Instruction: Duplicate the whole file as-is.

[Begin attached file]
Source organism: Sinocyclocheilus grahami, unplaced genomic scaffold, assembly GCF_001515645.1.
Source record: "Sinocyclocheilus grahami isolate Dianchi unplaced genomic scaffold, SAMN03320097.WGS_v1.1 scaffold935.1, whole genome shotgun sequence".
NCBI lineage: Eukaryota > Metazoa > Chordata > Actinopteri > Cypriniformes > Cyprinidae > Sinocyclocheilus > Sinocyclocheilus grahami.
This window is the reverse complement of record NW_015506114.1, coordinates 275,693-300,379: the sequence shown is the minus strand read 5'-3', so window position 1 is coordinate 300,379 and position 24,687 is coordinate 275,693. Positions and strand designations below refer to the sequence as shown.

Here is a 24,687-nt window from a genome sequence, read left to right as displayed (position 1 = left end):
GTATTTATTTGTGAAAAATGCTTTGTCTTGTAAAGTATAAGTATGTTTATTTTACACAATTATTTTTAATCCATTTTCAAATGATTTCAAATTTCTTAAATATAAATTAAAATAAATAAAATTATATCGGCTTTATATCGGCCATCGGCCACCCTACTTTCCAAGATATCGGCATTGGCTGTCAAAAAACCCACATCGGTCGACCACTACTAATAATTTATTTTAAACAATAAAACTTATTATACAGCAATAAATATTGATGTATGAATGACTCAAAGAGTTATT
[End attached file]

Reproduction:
Source organism: Sinocyclocheilus grahami, unplaced genomic scaffold, assembly GCF_001515645.1.
Source record: "Sinocyclocheilus grahami isolate Dianchi unplaced genomic scaffold, SAMN03320097.WGS_v1.1 scaffold935.1, whole genome shotgun sequence".
NCBI lineage: Eukaryota > Metazoa > Chordata > Actinopteri > Cypriniformes > Cyprinidae > Sinocyclocheilus > Sinocyclocheilus grahami.
This window is the reverse complement of record NW_015506114.1, coordinates 275,693-300,379: the sequence shown is the minus strand read 5'-3', so window position 1 is coordinate 300,379 and position 24,687 is coordinate 275,693. Positions and strand designations below refer to the sequence as shown.

Here is a 24,687-nt window from a genome sequence, read left to right as displayed (position 1 = left end):
GTATTTATTTGTGAAAAATGCTTTGTCTTGTAAAGTATAAGTATGTTTATTTTACACAATTATTTTTAATCCATTTTCAAATGATTTCAAATTTCTTAAATATAAATTAAAATAAATAAAATTATATCGGCTTTATATCGGCCATCGGCCACCCTACTTTCCAAGATATCGGCATTGGCTGTCAAAAAACCCACATCGGTCGACCACTACTAATAATTTATTTTAAACAATAAAACTTATTATACAGCAATAAATATTGATGTATGAATGACTCAAAGAGTTATT